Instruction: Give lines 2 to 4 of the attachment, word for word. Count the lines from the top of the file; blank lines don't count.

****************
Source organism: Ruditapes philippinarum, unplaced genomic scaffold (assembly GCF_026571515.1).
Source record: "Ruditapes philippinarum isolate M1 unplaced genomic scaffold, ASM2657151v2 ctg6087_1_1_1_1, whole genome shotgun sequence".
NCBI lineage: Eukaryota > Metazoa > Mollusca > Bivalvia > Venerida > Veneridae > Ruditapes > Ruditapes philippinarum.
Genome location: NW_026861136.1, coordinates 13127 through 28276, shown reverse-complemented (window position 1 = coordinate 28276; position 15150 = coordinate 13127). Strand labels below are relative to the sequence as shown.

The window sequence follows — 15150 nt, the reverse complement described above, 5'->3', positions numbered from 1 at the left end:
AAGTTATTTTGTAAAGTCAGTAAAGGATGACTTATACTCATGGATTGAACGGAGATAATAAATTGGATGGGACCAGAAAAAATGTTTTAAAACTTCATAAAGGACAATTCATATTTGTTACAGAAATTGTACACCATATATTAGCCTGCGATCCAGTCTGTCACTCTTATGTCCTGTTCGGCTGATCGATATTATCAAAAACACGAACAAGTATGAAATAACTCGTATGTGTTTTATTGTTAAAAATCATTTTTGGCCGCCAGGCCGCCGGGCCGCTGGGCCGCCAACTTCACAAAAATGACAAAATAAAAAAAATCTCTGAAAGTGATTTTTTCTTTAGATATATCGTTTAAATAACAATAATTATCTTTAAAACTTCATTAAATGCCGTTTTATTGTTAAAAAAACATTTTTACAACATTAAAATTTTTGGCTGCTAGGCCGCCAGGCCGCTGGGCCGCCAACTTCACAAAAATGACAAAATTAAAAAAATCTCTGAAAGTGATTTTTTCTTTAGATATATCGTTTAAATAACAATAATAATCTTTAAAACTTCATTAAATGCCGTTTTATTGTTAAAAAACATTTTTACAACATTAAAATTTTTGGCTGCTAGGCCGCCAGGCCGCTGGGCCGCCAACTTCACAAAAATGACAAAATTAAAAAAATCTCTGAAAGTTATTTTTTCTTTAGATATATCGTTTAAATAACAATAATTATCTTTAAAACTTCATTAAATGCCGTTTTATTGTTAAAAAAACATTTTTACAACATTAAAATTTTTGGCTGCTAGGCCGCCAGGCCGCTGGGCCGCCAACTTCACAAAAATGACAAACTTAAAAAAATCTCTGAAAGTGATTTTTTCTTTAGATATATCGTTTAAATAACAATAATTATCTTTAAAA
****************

Source record: "Ruditapes philippinarum isolate M1 unplaced genomic scaffold, ASM2657151v2 ctg6087_1_1_1_1, whole genome shotgun sequence".
NCBI lineage: Eukaryota > Metazoa > Mollusca > Bivalvia > Venerida > Veneridae > Ruditapes > Ruditapes philippinarum.
Genome location: NW_026861136.1, coordinates 13127 through 28276, shown reverse-complemented (window position 1 = coordinate 28276; position 15150 = coordinate 13127). Strand labels below are relative to the sequence as shown.